Looking back now, I think there really was something wrong with this. It’s not that you shouldn’t take responsibility for your own emotional well-being nor that you shouldn’t make compromises. (This was someone who had grown up having a maid–I hadn’t.)

The other thing about this, though, is that this was all a very long time ago, and as I struggled with too many feelings last night, this therapist from 15 years ago lingered in my mind. I think I was trying to regulate an impulse to reach out and try to be understood by someone.

At bedtime, I finally lost it with my kids and I gave them a long lecture on how I was (mentally) doing their work for them, because I continually had to tell them things they already knew (like don’t just sweep the middle of the room), that I am tired and I can’t do it all for them. I didn’t feel proud of this later. I didn’t feel proud of it even 30 seconds later. It was just so tempting to let the flow of words go, and I felt asleep both angry at them and ashamed of myself.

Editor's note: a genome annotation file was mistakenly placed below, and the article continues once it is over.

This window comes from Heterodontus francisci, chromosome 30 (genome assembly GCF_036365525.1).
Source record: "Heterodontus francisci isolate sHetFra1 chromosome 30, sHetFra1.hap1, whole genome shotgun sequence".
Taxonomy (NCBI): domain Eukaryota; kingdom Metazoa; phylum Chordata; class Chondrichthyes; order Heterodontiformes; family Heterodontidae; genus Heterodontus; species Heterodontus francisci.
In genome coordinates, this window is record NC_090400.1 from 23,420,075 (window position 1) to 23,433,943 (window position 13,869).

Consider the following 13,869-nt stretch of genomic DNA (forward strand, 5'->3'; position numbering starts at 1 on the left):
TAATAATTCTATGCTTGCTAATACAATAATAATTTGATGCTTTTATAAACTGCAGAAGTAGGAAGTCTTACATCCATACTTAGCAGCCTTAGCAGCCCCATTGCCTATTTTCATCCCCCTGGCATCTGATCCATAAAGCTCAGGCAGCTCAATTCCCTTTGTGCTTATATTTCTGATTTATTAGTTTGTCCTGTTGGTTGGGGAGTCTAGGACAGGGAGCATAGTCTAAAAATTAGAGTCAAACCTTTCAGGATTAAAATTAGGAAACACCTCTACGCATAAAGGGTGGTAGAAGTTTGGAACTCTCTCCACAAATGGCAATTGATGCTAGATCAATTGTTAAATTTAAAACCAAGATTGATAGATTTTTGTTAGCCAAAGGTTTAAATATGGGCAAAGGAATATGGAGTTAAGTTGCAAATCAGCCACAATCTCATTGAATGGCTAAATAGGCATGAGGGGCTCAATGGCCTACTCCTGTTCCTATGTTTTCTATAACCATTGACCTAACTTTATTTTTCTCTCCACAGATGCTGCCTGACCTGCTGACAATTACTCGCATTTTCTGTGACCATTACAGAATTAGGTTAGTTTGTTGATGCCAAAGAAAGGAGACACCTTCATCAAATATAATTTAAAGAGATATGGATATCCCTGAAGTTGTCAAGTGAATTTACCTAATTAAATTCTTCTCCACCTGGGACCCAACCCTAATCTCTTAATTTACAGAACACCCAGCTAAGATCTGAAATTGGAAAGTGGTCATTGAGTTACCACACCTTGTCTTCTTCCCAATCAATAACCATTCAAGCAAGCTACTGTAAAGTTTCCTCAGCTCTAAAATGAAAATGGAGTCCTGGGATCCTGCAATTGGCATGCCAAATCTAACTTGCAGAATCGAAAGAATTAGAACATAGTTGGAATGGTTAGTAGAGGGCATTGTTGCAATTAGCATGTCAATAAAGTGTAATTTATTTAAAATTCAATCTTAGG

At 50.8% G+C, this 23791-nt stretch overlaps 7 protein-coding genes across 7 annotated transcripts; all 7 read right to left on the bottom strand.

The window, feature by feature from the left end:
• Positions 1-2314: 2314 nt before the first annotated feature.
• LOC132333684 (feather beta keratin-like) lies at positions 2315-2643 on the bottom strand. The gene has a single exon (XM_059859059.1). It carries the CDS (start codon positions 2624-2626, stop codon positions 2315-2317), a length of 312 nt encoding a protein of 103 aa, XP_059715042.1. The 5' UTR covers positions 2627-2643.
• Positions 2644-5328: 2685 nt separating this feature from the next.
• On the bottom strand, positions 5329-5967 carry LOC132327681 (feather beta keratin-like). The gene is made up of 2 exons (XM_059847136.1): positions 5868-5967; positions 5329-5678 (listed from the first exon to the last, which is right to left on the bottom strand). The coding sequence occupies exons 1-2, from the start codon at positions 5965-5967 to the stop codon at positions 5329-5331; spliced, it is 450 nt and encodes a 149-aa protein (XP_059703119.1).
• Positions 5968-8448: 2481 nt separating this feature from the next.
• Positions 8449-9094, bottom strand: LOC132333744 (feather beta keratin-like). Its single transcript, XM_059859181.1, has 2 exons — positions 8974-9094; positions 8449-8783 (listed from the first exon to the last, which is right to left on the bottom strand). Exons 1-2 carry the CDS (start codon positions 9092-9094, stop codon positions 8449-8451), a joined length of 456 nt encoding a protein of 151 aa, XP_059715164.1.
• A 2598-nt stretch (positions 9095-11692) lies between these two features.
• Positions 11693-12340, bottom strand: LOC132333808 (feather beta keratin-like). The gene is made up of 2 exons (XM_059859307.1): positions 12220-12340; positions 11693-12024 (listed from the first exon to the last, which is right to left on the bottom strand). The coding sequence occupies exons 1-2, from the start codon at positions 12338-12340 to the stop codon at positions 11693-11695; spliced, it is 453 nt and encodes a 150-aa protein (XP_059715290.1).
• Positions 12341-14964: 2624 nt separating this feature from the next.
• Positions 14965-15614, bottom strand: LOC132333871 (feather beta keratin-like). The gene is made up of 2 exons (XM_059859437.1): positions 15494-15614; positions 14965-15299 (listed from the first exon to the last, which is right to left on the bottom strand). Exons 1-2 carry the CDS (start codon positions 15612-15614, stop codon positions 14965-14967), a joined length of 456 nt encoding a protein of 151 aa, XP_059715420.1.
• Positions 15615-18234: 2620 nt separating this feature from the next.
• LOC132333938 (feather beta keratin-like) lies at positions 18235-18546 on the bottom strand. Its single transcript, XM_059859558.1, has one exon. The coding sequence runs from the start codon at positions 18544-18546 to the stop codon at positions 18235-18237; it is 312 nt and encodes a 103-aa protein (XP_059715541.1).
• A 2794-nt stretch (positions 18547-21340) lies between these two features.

The thing is in the morning, still struggling, I didn’t wake them up. I didn’t tell them to study. I didn’t tell them to get dressed. I didn’t do anything, beyond making breakfast for them. They got up, studied, put their clothes on, and came cheerfully into the kitchen. So I suppose they understood something.

But what was in my mind all morning was this former therapist and how do I take care of myself, rather than ask for others to care for me, and I think it was some attempt on my part to regulate this desire to reach out and ask for some degree of care.

I wonder now why she has stayed on my mind for all these years…

The analysis

I finally feel a bit normal.

Dysregulated, but in a way that allows my mind to engage with the dysregulation. I can engage my ability to reason and reflect along with the feelings at the same time, in other words. So that’s nice.

I didn’t really know what to do or how to calm down enough to know what was wrong, if that makes any sense. I was walking home and tried a grounding strategy a commenter suggested, and that sent images through my mind of smashing my own skull. Not pleasant.

I don’t know if that was because I calmed down enough to start to tap into the distress or if it intensified it.

I got home and sent a message to a good friend from a part: “Can we talk to you? It’s loud in here.”

Okay, so that was helpful. Things are too intense. It was helpful to myself to know what the problem seemed to be, and I am sure it was also helpful to feel some connection to my friend (even though she was sleeping at the time).